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Mastering Mixed-Signal Verification with Siemens Symphony Platform

Mastering Mixed-Signal Verification with Siemens Symphony Platform
by Daniel Payne on 01-17-2024 at 10:00 am

Digital design and verification is well understood by EDA vendors and IC designers, however mixed-signal design and verification is more challenging, because the continuous nature of analog signals requires more compute resources and specialized design skills. Siemens EDA has a unique offering in what they call Symphony, as it connects the most popular commercial digital simulators to their Analog Fast SPICE (AFS) circuit simulator to enable mixed-signal simulation quickly and accurately. I attended a webinar on Symphony last month and describe my findings in this blog. If you missed it, you can now view the webinar on-demand:  Symphony for Mixed-Signal Verification.

Symphony is a mixed signal simulator that fits into Siemens EDA Custom IC Verification platform consisting of a design environment, characterization suite, and IP validation.

symphony min
Symphony

Mixed-signal design accounts for 85% of IC design starts today, per IBS research, and example product categories include: 5G, automotive, AI, HPC, IoT. SPICE circuit simulators provide the highest simulation accuracy at the transistor-level, yet the run times are long. Digital simulators are fast and high capacity, but don’t account for analog. Mixed-signal simulation combines high precision analog blocks with digital blocks, enabling verification.

speed accuracy min
Speed vs Accuracy

In mixed-signal verification it’s important to detect top-level connectivity specification errors, find electrical behavior errors, and to ultimately verify that performance metrics were met. Mixed-signal designers want verification tools that have golden SPICE accuracy, are easy to use and setup, enable debug and coverage goals, and that reuse verification infrastructure.

The Symphony platform from Siemens EDA uses AFS XT as the analog solver, is scalable up to 16 cores, supports post-layout simulations, and offers advanced verification and debug. First announced 5 years ago, Symphony continues to grow in popularity with over 100+ customers to date. Symphony benchmarks well versus competitors, showing speed improvements of 2X to 8X for mixed-signal circuits like: HF oscillator, PLL, SerDes, Video TxRx, audio ADC and CMOS image sensors.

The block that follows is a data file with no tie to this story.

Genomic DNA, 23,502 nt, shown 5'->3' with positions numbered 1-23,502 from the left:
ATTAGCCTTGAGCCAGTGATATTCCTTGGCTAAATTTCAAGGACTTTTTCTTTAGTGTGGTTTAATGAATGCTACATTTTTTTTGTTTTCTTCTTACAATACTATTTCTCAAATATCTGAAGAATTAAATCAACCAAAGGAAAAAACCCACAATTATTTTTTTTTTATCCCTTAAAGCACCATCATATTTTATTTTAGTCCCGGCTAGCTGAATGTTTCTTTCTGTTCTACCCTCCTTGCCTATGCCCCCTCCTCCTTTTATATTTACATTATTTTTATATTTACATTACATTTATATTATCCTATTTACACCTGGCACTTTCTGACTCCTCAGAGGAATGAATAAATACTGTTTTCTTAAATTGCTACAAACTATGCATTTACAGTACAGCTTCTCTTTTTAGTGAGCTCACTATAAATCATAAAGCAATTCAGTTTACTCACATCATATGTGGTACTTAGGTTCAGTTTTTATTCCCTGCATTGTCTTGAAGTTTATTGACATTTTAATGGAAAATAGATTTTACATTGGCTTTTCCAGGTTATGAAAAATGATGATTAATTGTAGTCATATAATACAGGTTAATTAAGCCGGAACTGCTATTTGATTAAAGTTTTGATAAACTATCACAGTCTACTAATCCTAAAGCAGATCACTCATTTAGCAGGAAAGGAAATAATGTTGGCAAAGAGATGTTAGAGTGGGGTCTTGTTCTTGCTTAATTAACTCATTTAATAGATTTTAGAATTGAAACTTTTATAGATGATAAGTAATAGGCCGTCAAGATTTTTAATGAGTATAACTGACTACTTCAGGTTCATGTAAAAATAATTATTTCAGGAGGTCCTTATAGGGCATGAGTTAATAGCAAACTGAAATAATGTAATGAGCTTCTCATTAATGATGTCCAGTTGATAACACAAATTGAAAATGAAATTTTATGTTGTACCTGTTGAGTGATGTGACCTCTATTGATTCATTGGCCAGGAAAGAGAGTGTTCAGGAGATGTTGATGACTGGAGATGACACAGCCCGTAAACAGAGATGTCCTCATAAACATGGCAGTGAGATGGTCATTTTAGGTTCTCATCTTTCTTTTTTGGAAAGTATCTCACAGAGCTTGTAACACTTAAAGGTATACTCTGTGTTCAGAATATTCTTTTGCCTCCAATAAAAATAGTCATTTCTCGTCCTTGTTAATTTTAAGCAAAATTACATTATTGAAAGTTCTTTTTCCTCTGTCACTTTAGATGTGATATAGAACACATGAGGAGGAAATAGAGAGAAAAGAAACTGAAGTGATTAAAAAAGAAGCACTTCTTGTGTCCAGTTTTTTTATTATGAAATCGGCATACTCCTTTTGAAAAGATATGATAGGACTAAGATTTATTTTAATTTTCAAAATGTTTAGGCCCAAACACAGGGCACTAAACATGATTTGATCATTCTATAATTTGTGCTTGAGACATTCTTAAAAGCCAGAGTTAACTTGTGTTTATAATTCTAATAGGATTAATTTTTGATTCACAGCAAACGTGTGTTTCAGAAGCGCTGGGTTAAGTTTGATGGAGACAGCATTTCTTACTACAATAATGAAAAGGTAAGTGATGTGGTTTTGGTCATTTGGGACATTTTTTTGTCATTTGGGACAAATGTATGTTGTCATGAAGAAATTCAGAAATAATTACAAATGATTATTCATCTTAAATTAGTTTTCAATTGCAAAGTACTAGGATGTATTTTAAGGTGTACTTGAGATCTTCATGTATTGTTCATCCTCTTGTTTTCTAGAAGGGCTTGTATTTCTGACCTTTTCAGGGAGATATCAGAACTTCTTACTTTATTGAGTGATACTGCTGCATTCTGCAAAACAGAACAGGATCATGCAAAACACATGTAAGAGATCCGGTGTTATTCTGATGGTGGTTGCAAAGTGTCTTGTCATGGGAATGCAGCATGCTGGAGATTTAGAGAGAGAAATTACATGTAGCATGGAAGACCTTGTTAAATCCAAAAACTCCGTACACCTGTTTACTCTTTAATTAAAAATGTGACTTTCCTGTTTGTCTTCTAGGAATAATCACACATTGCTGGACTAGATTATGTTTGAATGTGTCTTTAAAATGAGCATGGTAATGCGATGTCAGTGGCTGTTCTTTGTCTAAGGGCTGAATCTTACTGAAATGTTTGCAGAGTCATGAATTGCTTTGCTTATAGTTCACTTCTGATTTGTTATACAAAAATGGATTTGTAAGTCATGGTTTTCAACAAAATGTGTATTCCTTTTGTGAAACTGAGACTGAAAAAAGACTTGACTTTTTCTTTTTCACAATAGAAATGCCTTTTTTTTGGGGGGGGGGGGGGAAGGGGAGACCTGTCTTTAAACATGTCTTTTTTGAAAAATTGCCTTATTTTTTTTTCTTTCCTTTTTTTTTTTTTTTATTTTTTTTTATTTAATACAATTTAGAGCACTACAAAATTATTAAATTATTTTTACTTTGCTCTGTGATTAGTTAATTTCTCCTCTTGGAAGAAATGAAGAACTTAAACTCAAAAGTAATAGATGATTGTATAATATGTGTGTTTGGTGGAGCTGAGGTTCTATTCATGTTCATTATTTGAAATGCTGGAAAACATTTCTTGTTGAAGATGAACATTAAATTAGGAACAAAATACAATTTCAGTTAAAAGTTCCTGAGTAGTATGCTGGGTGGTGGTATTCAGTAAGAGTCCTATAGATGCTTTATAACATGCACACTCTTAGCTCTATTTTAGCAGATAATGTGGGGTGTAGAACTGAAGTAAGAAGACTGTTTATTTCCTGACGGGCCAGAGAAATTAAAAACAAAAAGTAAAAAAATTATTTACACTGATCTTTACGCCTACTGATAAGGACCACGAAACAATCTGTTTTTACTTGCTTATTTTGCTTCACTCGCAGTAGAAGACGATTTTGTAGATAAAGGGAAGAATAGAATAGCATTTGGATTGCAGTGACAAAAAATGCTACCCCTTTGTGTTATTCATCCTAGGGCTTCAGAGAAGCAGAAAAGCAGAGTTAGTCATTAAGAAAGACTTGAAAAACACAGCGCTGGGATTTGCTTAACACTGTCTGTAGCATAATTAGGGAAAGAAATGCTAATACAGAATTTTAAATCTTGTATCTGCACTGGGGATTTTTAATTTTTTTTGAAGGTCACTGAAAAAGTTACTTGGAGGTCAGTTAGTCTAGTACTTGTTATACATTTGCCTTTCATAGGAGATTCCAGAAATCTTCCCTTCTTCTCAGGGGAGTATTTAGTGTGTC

All the major foundries have certified the silicon accuracy of AFS across process nodes from 0.5u to 2nm: TSMC, ST, Samsung, Intel, Global Foundries, UMC. Symphony works with digital simulators that model VHDL, Verilog and System Verilog: Questa, VCS, Incisive, Xcelium. Engineers can simulate Symphony using batch mode, command line or interactively with a GUI.

When combing a digital HDL netlist to an analog netlist requires a Boundary Element (BE) for unidirectional or bi-directional connections, and with Symphony the BEs are built-in and can be parameterized, so engineers are not writing any code. Analog signals can be accessed in Verilog or System Verilog modules using analog access functions. Hi-Z states are also detected during mixed-signal simulation.

Simulations with Symphony can have a snapshot taken, then restored for subsequent simulations, saving your team valuable simulation resources. To improve debugging there are features in Symphony to browse all the BEs and even control simulation using Tcl code interactively.

NVIDIA shared at the 2018 Siemens user conference on how they used Symphony to perform mixed-signal verification of a high-speed GPU interface PHY, seeing simulation speed improvements between 2X and 12X from previous tools. Invensense reported that Symphony did noise simulation for a multi-slope ADC with a speedup of 2X to 5X compared to other simulators. Analog Value presented at DVCon 2021 how they did an ADC mixed-mode simulation with Monte Carlo results using 6,590 fewer simulations than brute-force.

The final part of the webinar was a live demo from Mina Zaki of Siemens EDA, first using the command line with a digital on top netlist, then another example with analog on top. The Solido Waveform Analyzer results were shown for a PLL example.

PLL min
PLL example

In the third demo example they showed how BE values could be changed from 2.6V to 1.2V to get the proper simulation results.

Summary

Yes, mixed-signal design and verification is a difficult engineering task, yet with the right tool environment like Symphony and the ability to choose your preferred digital simulator running with AFS, it looks like Siemens EDA has an attractive offer. Their simulation technology is time-tested over the past five years, and has plenty of tier-one adopters, so why not give it a try to improve your mixed-signal turnaround times.

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